The United Methodists summed up what a good Christian response to all of these scary facts might be. It is based on a call to stewardship. “The earth is the Lord’s, and everything in it, the world, and all who live in it” (Ps. 24:1) — this means that in every scientific venture, including but not limited to nanotechnology, we are dealing with something that belongs to someone else.  That fact calls for a certain respect, humility – even awe.  As one discovers the mechanisms that drive the created universe, one is walking on sacred ground.

Another important response is to assert that people don’t own discoveries. We are still getting over Columbus claiming ownership of North America when he “discovered’ it. We sure don’t need the flag of some biological research corporation planted on the genes God created to guide our bodies! What’s more, if the government funds the discovery, we all own it, for sure. So we’d better hurry up and decide what part of the industry is obligated to the public good before the corporatocracy privatizes nanotechnology.

We also need to talk about power. Huge investments, government encouragement, super-educated scientists working relative secrecy lead to a lot of power and the corruption that goes with it.  For instance, we need to keep teaching people who apply research that “just because you can do it, doesn’t mean you should.” The “dominion” that God gives us over the earth, implies responsibility, not just power.

Even more, this stewardship of God’s creation has all sorts of conditions based on our ongoing relationship with God. One must ask the question, “What does God want to do with nanotechnology?” As of yet, the government has not even set up the typical regulations that accompany most new technologies; so they haven’t even got to “What does the government (which ought to be “What do the people…”) want to do with this new capability?” much less “What might God have to say about it?” Nanotechnology could be well on its way to becoming another fallen power and principality, another “power  of this dark world”  that consumes the resources of many and benefits only a few. The philosophy that got the United States organized (for the benefit of the few who organized it, by and large) assumes that humans and their commercial enterprises, if left alone, will do the right thing. We are awaiting science to prove that assumption, I guess.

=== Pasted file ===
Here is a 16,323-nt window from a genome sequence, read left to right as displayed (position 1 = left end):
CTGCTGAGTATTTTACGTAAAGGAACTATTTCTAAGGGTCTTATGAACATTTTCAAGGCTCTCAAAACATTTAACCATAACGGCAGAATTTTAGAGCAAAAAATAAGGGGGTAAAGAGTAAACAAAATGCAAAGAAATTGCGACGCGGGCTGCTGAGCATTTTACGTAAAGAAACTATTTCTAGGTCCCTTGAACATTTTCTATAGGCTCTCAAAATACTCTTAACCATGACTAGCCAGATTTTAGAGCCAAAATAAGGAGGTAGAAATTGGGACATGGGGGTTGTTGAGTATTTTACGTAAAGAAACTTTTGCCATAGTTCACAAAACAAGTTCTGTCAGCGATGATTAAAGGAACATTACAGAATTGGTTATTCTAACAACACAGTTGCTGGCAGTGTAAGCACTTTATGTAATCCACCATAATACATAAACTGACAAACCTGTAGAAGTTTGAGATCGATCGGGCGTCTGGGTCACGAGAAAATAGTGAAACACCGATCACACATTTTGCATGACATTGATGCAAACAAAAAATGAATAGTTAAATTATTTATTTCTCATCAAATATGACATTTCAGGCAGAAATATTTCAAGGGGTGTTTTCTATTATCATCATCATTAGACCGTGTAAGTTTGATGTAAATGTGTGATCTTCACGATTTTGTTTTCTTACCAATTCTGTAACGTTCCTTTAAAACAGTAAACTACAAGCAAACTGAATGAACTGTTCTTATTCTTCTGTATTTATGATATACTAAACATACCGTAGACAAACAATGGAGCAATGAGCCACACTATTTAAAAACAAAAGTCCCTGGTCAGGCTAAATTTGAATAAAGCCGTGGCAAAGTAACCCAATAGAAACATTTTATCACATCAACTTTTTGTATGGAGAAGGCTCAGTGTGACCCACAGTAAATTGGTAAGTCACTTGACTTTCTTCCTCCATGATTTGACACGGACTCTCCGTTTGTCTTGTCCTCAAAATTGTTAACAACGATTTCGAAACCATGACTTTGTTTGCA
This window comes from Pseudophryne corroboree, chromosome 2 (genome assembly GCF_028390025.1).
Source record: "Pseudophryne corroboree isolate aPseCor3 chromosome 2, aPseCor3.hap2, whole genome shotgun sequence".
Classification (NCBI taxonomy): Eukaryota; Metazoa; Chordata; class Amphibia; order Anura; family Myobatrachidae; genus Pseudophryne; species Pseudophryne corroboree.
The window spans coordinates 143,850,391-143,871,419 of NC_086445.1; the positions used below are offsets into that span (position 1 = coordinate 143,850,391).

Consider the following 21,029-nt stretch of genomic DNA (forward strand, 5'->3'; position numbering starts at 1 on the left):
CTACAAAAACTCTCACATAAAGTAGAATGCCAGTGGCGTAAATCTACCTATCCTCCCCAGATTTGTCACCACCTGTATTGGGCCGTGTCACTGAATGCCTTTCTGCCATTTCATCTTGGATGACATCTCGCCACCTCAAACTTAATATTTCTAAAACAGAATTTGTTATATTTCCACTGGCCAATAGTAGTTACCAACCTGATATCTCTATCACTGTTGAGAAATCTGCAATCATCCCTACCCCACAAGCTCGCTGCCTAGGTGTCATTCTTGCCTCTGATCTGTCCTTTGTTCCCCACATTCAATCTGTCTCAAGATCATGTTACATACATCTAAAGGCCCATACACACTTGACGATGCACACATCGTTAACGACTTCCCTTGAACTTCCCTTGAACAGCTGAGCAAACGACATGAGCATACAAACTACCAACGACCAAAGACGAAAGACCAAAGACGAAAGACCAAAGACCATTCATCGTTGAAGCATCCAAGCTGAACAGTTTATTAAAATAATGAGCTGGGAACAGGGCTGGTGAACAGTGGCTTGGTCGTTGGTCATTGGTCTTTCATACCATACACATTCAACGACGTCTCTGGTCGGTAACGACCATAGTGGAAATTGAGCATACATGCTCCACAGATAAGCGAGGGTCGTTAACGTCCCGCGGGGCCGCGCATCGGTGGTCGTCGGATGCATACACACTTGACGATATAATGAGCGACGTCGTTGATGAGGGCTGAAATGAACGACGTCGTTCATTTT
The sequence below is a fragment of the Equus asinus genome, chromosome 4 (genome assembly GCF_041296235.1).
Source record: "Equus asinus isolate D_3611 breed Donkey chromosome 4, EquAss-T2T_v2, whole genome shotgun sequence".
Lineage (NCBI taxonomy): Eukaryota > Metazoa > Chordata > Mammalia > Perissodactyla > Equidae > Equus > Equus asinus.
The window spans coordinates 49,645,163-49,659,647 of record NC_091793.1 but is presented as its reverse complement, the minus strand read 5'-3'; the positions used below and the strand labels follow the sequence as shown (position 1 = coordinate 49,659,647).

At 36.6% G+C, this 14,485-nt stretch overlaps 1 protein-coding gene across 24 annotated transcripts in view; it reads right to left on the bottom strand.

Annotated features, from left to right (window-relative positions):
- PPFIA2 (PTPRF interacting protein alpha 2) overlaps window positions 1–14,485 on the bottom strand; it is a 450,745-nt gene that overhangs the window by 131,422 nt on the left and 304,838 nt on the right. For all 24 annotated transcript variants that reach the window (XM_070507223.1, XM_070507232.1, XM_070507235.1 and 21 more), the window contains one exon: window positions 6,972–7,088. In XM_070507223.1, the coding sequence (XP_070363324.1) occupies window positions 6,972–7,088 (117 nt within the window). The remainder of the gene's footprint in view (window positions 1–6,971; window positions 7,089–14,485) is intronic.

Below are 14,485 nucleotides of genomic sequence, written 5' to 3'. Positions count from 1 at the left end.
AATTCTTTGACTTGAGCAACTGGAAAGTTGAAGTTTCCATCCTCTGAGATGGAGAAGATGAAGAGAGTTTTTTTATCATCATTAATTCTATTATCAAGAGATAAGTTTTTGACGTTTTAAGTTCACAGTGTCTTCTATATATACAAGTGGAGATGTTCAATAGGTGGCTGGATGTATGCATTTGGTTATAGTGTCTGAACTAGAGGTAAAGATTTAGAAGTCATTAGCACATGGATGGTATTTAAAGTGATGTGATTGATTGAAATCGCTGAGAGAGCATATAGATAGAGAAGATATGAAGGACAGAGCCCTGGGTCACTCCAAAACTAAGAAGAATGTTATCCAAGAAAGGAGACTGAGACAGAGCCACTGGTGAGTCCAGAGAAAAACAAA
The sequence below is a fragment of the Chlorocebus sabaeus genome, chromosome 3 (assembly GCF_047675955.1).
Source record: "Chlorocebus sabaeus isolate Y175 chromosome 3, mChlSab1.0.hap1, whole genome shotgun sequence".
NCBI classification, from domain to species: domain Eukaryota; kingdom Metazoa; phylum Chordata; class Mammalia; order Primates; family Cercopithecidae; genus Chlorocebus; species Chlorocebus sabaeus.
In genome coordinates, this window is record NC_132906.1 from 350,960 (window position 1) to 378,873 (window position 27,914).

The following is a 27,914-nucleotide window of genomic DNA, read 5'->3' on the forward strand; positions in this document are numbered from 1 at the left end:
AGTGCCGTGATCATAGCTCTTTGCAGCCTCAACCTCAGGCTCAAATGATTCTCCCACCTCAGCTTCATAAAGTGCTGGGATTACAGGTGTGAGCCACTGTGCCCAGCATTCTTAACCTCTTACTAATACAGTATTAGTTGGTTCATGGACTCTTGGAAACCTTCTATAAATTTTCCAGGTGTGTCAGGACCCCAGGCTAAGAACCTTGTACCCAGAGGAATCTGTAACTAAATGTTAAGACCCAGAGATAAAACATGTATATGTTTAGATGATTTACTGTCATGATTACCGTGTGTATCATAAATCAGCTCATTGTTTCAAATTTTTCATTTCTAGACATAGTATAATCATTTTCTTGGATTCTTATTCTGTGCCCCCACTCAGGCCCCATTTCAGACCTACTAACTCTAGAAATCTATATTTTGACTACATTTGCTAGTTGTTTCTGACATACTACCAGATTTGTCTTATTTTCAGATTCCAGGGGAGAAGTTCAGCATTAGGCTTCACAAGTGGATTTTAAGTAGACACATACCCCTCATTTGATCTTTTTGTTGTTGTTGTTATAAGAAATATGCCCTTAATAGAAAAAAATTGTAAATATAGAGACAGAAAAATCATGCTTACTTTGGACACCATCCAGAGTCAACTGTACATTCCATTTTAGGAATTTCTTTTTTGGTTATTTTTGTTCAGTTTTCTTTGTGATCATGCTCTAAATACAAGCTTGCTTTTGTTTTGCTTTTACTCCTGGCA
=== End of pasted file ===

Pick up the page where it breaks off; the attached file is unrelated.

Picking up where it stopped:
« ...It looks like a single flower bud, but it's actually an entire quick-growth forest with tens of millions of "trees" in the cluster. You can't see them, but each tree is a single-wall carbon nanotube, roughly 3 angstroms across and 2 millimeters tall...» (Paul Marshall)
« …It looks like a single flower bud, but it’s actually an entire quick-growth forest with tens of millions of “trees” in the cluster. You can’t see them, but each tree is a single-wall carbon nanotube, roughly 3 angstroms across and 2 millimeters tall…» (Paul Marshall)

I am amazed again and again at what the scientists can do now. Things develop so quickly that I often run into them after they are fully grown rather than tripping over them when they are small. You may feel the same way about nanotechnology — a surprisingly big thing with a big building in your neighborhood about which you know little. Maybe the nanites are not colonizing my cells right now, but the academic discipline that might unleash them has planted its flag quite  dramatically nearby and the natives are being infected with the new bug even as we speak. Can we get Penn to practice good stewardship? I doubt that they feel like Jesus can even be considered, maybe even legally, during the board’s dialogue! But we can try — and shouldn’t we?